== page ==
How different would the IT world look if Sun Microsystems (Nasdaq: SUNW) and Hewlett-Packard (NYSE: HPQ) joined forces in the operating system arena? Sun CEO Scott McNealy has already imagined such a scenario.
The executive is urging its bitter rival to unite its HP-Unix operating system with Sun’s Solaris Unix operating system. McNealy posted a memo dated March 1 to HP CEO Mark Hurd apparently attempting to convince him to merge the two platforms.
McNealy, who is characterized by his provocative public comments about competitors, bases his argument to Hurd on the allegation that HP has abandoned its Unix customers and developers.
“We’ve both delivered terrific products over the years. But HP has also made strategic decisions that compel its customers, developers and partners to change: ending development of your enterprise servers based on PA-RISC, and relegating your operating system, HP-UX, to Itanium,” McNealy wrote Hurd.
McNealy’s two cents? HP should commit to merge HP-UX with Solaris 10 Unix, which runs on servers with Intel’s Xeon and AMD’s Opteron processors.
“By combining our resources and investments, HP’s customer and developer communities would gain the benefit of the fastest growing operating system in the marketplace: improved economics, rapid innovation, and a rich future roadmap otherwise unavailable to your Proliant user base, given that HP-UX doesn’t run on Proliant,” McNealy wrote.
The Real Deal
HP and Sun have been battling in the server market for years. HP has maintained its number one position worldwide in terms of unit shipments, while Sun experienced a 10.9 percent year-over-year revenue decline in the fourth quarter of 2005, according to IDC.
HP did not return calls seeking comment. What’s really going on here?
“Sun wants to promote its advantage: Solaris runs on x86. Sun wants to emphasize the fact that HP-UX does not,” Sarang Ghatpande, vice president and senior analyst, Ideas International, told LinuxInsider. “The question is which operating system will go on Itanium now. HP’s Proliant is doing very well with Windows and Linux.”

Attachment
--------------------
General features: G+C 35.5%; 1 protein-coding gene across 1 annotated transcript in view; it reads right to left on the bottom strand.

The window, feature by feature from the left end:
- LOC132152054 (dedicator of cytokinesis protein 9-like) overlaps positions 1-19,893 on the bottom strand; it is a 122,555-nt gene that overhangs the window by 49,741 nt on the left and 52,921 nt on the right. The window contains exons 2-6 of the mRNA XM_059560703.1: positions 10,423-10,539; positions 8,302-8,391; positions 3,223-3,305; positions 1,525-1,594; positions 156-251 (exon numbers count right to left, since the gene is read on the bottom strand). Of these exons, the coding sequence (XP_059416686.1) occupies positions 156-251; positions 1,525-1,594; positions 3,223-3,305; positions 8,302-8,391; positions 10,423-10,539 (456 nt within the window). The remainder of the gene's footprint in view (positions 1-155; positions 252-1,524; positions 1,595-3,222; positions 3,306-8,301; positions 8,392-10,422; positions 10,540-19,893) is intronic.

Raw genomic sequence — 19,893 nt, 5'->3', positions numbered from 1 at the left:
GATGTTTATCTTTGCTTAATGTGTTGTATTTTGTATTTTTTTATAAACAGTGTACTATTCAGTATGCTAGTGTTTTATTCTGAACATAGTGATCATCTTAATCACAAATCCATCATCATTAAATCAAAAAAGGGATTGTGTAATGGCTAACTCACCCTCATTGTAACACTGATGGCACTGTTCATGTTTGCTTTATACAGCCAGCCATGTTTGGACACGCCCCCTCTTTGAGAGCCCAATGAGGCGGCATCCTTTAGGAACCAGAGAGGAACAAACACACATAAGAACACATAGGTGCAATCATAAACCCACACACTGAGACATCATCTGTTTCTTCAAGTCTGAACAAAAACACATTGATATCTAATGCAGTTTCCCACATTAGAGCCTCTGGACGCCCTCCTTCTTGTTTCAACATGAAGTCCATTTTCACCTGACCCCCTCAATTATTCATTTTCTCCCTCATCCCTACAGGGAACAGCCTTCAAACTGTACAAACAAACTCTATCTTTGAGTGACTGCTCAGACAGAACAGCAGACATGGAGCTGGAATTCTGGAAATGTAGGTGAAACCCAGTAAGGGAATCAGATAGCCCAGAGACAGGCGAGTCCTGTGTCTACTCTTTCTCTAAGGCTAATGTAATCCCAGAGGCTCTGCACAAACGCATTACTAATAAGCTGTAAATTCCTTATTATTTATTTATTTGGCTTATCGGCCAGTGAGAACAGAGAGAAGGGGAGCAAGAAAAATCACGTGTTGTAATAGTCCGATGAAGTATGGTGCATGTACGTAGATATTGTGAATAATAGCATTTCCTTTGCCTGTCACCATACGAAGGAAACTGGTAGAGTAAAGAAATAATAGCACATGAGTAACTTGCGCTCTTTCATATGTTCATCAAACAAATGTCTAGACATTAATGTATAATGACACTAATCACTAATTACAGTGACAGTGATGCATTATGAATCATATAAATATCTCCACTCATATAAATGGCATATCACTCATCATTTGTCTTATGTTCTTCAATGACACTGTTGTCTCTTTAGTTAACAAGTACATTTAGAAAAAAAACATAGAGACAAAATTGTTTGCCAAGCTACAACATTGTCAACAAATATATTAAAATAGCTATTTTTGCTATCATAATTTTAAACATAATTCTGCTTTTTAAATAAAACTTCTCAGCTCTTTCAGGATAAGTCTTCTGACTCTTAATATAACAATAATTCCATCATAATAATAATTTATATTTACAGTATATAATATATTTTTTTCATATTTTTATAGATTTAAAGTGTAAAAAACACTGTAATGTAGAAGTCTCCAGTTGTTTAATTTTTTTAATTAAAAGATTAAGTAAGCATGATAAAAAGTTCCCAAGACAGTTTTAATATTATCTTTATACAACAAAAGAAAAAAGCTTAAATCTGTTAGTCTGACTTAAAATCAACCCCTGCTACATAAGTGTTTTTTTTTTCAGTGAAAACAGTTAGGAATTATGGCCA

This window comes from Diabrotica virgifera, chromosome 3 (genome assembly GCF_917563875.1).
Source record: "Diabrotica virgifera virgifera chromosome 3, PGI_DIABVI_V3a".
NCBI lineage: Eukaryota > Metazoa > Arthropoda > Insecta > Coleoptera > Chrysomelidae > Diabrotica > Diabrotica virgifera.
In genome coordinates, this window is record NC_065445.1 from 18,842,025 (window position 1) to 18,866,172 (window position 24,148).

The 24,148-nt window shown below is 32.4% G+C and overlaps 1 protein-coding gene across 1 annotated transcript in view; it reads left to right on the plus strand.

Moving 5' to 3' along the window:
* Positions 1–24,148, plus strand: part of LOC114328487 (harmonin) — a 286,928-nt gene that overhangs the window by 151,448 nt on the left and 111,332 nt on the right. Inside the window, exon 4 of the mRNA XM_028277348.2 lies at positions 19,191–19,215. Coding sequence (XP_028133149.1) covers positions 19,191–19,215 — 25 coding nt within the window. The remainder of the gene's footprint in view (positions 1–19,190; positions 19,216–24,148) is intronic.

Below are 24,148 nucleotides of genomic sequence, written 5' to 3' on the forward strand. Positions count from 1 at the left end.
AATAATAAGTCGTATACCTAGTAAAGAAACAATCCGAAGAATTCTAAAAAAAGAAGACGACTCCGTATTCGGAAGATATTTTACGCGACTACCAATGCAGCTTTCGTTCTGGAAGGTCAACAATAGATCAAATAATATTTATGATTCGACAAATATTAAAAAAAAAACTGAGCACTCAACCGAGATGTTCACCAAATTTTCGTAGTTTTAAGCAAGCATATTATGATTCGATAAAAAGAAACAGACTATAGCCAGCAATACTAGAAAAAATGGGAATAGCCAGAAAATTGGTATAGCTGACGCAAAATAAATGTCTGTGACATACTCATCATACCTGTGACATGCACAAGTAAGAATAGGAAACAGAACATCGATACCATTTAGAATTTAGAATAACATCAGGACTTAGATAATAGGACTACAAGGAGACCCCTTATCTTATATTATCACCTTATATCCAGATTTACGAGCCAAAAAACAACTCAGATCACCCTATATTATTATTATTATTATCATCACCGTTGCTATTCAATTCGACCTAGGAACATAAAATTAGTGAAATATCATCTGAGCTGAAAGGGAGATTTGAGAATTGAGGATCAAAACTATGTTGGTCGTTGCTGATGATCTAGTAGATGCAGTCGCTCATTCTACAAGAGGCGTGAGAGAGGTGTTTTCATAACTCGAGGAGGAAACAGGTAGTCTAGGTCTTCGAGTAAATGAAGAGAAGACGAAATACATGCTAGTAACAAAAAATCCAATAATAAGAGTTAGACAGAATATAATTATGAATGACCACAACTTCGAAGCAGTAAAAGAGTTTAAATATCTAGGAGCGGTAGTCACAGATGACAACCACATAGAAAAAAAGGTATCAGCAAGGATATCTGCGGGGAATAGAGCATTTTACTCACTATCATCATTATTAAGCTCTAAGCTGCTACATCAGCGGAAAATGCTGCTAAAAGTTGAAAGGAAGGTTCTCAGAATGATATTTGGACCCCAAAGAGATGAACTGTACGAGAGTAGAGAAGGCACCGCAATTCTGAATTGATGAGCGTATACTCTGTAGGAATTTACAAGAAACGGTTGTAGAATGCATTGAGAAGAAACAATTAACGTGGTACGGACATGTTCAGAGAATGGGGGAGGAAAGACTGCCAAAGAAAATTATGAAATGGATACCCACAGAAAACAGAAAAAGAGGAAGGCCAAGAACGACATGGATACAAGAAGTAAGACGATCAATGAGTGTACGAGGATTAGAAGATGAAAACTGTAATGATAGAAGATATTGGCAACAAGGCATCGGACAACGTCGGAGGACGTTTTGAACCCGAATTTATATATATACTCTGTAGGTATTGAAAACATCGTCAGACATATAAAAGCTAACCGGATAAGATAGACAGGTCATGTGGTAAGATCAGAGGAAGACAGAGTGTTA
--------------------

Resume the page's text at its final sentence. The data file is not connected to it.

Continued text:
The Linux Play
HP has made available 64-bit Solaris 10 on its Proliant servers to meet a need that HP-UX 11i can’t provide because it’s not available on industry standard servers, McNealy noted. HP should move its Unix servers to Solaris rather than force an “expensive and risky transition with an uncertainfuture,” he wrote.
There are fundamental differences in the way HP and Sun approach competitive platforms. As Ghatpande noted, HP has supported Linux and Windows for industry-standard servers and committed its support of HP-UX for Intel’s high-end 64-bit Itanium architecture. Sun, however, has not beenLinux-friendly because the open-source platform competes with Unix.
Sun dug its heals in on the anti-Linux stance last year when it announced plans to open Solaris’ source code under its own license. McNealy isn’t making this a Linux issue, though. He’s making it a Unix issue.
Integration Not Likely
Ghatpande, for one, does not see a high probability of Sun and HP burying the hatchet and merging their respective Unix operating systems.
“Even if the companies decide to do this, it’s not trivial. It’s a multiyear process and the success is unknown at best,” Ghatpande opined. “HP already learned its lesson when it tried to incorporate features from the operating system it acquired through Compaq. That was a multiyear process with a lotof investment and a lot of commitment that didn’t pay off.”